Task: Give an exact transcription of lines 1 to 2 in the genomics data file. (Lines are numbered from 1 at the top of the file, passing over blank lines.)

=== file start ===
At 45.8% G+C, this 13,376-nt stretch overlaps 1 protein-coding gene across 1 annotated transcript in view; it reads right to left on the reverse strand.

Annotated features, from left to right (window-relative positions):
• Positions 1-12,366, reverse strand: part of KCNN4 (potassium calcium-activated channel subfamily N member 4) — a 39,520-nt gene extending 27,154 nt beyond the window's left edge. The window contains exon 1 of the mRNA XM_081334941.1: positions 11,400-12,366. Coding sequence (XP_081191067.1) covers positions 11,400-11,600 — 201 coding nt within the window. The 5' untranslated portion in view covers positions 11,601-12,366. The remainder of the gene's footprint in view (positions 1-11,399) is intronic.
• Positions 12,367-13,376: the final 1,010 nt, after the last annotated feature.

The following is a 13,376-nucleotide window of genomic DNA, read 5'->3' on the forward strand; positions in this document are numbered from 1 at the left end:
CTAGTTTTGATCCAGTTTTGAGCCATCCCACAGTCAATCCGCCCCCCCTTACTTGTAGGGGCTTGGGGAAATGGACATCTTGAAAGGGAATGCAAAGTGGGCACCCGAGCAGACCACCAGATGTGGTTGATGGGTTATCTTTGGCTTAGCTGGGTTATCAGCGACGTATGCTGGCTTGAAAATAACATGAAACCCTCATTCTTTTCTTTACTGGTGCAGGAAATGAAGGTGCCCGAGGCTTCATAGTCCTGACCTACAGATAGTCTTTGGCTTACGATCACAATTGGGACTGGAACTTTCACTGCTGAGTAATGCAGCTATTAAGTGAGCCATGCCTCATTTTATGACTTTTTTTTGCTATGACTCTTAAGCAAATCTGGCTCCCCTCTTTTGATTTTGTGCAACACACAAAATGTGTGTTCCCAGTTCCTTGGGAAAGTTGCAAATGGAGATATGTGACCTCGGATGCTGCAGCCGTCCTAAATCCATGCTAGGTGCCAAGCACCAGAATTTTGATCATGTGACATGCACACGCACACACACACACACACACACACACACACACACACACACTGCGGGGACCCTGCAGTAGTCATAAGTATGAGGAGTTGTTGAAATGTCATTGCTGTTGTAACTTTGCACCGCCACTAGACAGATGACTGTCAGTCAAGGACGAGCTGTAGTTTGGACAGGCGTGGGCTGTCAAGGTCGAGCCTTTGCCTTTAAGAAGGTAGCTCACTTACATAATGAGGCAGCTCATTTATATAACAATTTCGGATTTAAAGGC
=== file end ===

At 45.8% G+C, this 13,376-nt stretch overlaps 1 protein-coding gene across 1 annotated transcript in view; it reads right to left on the reverse strand.

Annotated features, from left to right (window-relative positions):